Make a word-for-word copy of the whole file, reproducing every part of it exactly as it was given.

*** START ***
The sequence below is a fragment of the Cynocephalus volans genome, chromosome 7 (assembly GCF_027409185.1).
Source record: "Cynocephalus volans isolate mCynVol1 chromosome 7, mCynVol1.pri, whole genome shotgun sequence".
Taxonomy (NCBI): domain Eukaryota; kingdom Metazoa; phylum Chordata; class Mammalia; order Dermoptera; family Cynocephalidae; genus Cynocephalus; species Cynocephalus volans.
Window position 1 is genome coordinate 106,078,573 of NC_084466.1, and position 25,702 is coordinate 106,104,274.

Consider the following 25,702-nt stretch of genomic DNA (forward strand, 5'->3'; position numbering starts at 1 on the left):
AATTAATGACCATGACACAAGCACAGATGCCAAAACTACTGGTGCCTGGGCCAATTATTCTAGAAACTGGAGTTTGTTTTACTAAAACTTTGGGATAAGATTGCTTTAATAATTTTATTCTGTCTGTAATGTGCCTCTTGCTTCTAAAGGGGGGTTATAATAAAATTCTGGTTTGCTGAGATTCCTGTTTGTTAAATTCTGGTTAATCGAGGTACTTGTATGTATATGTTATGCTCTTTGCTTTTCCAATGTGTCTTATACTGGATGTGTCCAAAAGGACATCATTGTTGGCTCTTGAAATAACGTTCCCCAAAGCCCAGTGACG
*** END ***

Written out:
The sequence below is a fragment of the Cynocephalus volans genome, chromosome 7 (assembly GCF_027409185.1).
Source record: "Cynocephalus volans isolate mCynVol1 chromosome 7, mCynVol1.pri, whole genome shotgun sequence".
Taxonomy (NCBI): domain Eukaryota; kingdom Metazoa; phylum Chordata; class Mammalia; order Dermoptera; family Cynocephalidae; genus Cynocephalus; species Cynocephalus volans.
Window position 1 is genome coordinate 106,078,573 of NC_084466.1, and position 25,702 is coordinate 106,104,274.

Consider the following 25,702-nt stretch of genomic DNA (forward strand, 5'->3'; position numbering starts at 1 on the left):
AATTAATGACCATGACACAAGCACAGATGCCAAAACTACTGGTGCCTGGGCCAATTATTCTAGAAACTGGAGTTTGTTTTACTAAAACTTTGGGATAAGATTGCTTTAATAATTTTATTCTGTCTGTAATGTGCCTCTTGCTTCTAAAGGGGGGTTATAATAAAATTCTGGTTTGCTGAGATTCCTGTTTGTTAAATTCTGGTTAATCGAGGTACTTGTATGTATATGTTATGCTCTTTGCTTTTCCAATGTGTCTTATACTGGATGTGTCCAAAAGGACATCATTGTTGGCTCTTGAAATAACGTTCCCCAAAGCCCAGTGACG